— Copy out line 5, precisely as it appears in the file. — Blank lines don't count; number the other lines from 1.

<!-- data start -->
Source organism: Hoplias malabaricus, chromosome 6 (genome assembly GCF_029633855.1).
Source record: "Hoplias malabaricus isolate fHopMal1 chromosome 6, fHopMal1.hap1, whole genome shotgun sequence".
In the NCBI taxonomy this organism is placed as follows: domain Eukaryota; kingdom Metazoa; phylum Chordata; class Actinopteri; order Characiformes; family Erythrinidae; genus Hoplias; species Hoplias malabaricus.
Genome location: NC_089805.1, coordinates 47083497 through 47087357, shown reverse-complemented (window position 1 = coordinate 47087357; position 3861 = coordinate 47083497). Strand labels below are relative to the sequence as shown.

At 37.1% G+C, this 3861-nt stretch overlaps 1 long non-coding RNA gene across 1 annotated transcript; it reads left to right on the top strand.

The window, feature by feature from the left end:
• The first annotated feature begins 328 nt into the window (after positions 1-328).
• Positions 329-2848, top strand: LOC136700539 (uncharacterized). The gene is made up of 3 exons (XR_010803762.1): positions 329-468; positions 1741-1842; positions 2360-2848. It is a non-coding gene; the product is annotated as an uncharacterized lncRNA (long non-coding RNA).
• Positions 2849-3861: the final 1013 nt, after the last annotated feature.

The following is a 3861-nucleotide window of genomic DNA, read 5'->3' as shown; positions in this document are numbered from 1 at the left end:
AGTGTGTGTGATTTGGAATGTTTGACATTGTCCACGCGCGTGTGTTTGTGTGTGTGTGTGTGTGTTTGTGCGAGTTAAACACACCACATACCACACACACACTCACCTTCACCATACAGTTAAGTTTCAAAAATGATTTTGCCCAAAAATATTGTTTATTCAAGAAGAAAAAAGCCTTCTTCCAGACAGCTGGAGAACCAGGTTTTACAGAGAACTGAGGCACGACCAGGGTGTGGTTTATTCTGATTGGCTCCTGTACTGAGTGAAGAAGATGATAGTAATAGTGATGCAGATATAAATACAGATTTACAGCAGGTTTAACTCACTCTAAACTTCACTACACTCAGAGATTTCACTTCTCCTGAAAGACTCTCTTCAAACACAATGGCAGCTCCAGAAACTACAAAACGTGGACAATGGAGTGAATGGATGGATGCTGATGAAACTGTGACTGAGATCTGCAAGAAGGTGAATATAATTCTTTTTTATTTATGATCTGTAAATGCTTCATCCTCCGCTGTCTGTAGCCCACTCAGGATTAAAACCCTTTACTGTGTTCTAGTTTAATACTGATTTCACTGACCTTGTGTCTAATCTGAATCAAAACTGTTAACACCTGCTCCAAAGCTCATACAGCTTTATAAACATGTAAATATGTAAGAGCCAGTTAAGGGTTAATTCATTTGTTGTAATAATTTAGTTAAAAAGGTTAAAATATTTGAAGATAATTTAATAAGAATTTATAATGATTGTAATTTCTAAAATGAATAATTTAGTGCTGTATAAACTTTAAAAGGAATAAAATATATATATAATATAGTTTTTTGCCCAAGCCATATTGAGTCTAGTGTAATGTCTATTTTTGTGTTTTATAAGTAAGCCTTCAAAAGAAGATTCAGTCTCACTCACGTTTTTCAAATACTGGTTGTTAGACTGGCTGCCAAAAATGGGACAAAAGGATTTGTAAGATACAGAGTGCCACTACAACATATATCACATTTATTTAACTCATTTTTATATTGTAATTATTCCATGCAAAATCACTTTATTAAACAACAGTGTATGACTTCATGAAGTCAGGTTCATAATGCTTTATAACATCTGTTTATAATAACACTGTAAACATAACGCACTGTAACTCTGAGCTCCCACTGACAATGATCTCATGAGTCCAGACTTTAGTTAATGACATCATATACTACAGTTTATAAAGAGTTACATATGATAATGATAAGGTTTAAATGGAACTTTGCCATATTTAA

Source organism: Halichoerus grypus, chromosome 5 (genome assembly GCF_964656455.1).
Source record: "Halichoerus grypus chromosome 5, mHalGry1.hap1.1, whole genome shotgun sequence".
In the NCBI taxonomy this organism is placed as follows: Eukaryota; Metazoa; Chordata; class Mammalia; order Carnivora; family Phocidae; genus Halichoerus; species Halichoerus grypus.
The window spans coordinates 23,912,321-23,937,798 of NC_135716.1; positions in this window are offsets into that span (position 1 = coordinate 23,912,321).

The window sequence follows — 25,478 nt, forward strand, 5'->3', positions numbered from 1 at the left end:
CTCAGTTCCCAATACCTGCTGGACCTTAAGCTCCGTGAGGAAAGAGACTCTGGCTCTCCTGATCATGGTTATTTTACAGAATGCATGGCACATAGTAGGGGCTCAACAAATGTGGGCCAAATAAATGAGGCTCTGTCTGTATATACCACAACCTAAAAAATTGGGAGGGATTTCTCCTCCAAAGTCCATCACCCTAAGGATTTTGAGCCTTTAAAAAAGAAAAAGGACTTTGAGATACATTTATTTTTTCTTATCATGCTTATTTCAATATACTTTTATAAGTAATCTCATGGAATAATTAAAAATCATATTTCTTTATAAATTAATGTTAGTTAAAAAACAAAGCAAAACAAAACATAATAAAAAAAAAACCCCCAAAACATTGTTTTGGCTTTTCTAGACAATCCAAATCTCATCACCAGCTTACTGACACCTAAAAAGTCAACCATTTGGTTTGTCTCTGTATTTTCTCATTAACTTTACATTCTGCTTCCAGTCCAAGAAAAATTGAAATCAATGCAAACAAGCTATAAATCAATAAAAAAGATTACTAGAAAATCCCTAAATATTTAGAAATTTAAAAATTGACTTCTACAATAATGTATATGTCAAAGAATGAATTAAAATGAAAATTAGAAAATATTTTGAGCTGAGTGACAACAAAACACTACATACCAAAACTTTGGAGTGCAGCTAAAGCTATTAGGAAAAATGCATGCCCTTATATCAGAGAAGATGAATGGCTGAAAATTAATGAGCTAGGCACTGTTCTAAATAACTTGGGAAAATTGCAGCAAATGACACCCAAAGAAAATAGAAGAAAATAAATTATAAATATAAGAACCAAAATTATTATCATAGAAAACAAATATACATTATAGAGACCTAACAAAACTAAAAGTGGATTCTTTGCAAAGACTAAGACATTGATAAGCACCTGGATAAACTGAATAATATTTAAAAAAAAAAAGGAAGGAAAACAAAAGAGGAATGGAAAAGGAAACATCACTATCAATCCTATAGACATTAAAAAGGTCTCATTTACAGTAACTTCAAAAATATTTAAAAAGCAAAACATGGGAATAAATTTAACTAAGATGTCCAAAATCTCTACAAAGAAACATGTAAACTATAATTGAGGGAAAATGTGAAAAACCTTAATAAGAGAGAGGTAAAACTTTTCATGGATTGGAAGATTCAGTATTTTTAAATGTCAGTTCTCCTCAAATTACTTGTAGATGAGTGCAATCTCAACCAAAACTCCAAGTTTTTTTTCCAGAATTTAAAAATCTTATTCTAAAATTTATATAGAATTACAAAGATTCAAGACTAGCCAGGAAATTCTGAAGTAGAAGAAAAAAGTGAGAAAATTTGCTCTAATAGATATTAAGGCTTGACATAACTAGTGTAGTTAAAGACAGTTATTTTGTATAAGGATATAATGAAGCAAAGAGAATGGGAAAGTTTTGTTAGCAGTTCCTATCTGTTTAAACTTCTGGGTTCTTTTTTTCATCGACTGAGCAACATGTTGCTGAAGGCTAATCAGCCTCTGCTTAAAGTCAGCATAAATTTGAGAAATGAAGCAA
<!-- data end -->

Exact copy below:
At 37.1% G+C, this 3861-nt stretch overlaps 1 long non-coding RNA gene across 1 annotated transcript; it reads left to right on the top strand.